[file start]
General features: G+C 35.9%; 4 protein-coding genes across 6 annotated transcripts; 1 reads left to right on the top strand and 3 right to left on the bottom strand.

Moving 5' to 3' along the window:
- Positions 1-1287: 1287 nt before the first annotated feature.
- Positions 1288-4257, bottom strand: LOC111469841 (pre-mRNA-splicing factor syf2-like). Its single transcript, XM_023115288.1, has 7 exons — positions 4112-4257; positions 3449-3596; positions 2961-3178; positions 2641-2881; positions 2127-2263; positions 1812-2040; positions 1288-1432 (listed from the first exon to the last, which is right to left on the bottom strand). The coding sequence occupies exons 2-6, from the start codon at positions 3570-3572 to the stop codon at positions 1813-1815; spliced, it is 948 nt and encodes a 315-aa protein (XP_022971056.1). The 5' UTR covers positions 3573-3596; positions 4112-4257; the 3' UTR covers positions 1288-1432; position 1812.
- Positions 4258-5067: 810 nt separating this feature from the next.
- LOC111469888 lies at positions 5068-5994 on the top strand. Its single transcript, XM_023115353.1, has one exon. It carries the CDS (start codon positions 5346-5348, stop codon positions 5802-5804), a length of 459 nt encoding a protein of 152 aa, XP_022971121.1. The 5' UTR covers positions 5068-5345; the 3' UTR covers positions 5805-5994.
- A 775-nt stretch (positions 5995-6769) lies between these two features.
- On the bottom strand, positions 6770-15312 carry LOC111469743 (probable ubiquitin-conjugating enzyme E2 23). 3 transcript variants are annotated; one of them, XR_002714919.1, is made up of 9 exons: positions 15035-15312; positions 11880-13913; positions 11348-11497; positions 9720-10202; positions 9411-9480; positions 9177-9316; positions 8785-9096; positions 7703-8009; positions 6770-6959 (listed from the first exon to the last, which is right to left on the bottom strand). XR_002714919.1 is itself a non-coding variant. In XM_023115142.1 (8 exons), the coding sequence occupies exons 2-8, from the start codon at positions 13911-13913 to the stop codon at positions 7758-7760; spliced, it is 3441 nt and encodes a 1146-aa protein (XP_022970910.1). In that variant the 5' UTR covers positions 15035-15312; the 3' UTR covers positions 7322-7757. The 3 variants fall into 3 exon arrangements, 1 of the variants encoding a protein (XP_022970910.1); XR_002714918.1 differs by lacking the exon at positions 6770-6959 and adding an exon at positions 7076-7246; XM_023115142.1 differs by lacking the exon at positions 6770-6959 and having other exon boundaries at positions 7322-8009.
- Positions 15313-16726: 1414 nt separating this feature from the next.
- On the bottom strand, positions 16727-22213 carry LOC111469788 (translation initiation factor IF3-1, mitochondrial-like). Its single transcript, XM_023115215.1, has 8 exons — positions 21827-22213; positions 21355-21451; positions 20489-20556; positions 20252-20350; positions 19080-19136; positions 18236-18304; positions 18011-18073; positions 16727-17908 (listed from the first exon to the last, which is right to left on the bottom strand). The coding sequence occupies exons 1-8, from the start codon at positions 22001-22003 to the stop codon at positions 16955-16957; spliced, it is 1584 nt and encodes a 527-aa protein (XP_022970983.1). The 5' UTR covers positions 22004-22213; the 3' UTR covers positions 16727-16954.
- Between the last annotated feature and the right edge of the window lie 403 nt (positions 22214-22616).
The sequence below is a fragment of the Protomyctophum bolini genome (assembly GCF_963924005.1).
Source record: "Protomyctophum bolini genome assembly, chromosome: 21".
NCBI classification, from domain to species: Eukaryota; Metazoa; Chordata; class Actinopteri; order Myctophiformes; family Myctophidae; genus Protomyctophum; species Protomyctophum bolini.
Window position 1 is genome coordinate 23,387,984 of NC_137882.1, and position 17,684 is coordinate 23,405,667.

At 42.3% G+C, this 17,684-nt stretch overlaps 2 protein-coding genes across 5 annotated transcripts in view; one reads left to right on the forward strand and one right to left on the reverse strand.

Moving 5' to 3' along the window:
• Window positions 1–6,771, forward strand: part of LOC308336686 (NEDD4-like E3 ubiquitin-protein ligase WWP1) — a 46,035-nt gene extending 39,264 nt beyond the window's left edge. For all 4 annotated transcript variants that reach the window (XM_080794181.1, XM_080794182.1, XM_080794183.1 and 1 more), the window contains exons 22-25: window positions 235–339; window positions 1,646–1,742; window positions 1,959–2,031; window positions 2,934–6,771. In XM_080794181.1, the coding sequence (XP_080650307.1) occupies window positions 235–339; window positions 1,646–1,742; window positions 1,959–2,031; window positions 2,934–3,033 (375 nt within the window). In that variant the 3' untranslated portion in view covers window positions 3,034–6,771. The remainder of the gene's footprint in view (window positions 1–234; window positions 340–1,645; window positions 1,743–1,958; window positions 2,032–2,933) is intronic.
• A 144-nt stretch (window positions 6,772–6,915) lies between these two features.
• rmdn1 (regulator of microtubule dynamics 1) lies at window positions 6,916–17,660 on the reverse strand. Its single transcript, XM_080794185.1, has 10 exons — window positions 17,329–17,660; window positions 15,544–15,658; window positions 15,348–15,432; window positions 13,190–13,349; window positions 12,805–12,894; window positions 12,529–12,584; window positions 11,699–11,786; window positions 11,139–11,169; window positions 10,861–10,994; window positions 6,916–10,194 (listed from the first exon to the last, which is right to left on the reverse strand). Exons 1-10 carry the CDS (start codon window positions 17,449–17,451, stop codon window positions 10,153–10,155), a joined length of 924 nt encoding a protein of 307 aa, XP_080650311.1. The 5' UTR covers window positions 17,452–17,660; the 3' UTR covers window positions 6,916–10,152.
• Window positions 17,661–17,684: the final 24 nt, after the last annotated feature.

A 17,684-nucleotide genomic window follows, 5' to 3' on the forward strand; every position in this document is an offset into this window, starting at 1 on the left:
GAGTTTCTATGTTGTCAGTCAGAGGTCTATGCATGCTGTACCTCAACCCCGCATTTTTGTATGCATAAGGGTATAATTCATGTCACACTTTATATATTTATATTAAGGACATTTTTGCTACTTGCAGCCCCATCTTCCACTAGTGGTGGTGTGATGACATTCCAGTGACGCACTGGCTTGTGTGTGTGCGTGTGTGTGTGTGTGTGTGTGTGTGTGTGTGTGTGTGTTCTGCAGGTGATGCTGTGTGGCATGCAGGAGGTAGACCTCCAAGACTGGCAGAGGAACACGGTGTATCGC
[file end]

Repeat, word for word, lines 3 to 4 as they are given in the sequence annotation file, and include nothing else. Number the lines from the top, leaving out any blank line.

- Positions 1-1287: 1287 nt before the first annotated feature.
- Positions 1288-4257, bottom strand: LOC111469841 (pre-mRNA-splicing factor syf2-like). Its single transcript, XM_023115288.1, has 7 exons — positions 4112-4257; positions 3449-3596; positions 2961-3178; positions 2641-2881; positions 2127-2263; positions 1812-2040; positions 1288-1432 (listed from the first exon to the last, which is right to left on the bottom strand). The coding sequence occupies exons 2-6, from the start codon at positions 3570-3572 to the stop codon at positions 1813-1815; spliced, it is 948 nt and encodes a 315-aa protein (XP_022971056.1). The 5' UTR covers positions 3573-3596; positions 4112-4257; the 3' UTR covers positions 1288-1432; position 1812.